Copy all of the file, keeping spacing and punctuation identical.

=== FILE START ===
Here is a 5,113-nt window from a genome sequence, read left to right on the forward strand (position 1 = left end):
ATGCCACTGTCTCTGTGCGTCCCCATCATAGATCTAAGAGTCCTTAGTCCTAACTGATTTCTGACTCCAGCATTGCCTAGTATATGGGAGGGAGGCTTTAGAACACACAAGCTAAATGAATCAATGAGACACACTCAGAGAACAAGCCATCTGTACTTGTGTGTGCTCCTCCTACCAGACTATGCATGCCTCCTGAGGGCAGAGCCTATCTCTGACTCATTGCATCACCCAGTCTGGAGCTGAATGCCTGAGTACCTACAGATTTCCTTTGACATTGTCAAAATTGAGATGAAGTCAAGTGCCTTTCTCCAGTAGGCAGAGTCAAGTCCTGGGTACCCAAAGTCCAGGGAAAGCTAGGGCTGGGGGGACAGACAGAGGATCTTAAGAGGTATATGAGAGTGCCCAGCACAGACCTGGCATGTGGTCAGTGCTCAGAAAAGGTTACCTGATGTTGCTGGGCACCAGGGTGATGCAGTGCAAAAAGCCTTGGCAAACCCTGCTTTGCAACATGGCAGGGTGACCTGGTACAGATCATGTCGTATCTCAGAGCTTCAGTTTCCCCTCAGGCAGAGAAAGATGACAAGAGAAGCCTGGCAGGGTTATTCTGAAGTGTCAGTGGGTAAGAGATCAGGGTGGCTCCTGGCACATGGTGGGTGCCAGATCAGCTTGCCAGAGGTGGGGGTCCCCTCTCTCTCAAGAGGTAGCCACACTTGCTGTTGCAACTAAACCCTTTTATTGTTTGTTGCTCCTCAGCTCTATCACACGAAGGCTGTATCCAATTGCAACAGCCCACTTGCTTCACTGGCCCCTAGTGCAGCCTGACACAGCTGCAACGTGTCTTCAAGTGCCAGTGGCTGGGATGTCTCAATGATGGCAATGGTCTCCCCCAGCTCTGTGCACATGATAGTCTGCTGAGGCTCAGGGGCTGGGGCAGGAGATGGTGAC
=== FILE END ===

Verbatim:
Here is a 5,113-nt window from a genome sequence, read left to right on the forward strand (position 1 = left end):
ATGCCACTGTCTCTGTGCGTCCCCATCATAGATCTAAGAGTCCTTAGTCCTAACTGATTTCTGACTCCAGCATTGCCTAGTATATGGGAGGGAGGCTTTAGAACACACAAGCTAAATGAATCAATGAGACACACTCAGAGAACAAGCCATCTGTACTTGTGTGTGCTCCTCCTACCAGACTATGCATGCCTCCTGAGGGCAGAGCCTATCTCTGACTCATTGCATCACCCAGTCTGGAGCTGAATGCCTGAGTACCTACAGATTTCCTTTGACATTGTCAAAATTGAGATGAAGTCAAGTGCCTTTCTCCAGTAGGCAGAGTCAAGTCCTGGGTACCCAAAGTCCAGGGAAAGCTAGGGCTGGGGGGACAGACAGAGGATCTTAAGAGGTATATGAGAGTGCCCAGCACAGACCTGGCATGTGGTCAGTGCTCAGAAAAGGTTACCTGATGTTGCTGGGCACCAGGGTGATGCAGTGCAAAAAGCCTTGGCAAACCCTGCTTTGCAACATGGCAGGGTGACCTGGTACAGATCATGTCGTATCTCAGAGCTTCAGTTTCCCCTCAGGCAGAGAAAGATGACAAGAGAAGCCTGGCAGGGTTATTCTGAAGTGTCAGTGGGTAAGAGATCAGGGTGGCTCCTGGCACATGGTGGGTGCCAGATCAGCTTGCCAGAGGTGGGGGTCCCCTCTCTCTCAAGAGGTAGCCACACTTGCTGTTGCAACTAAACCCTTTTATTGTTTGTTGCTCCTCAGCTCTATCACACGAAGGCTGTATCCAATTGCAACAGCCCACTTGCTTCACTGGCCCCTAGTGCAGCCTGACACAGCTGCAACGTGTCTTCAAGTGCCAGTGGCTGGGATGTCTCAATGATGGCAATGGTCTCCCCCAGCTCTGTGCACATGATAGTCTGCTGAGGCTCAGGGGCTGGGGCAGGAGATGGTGAC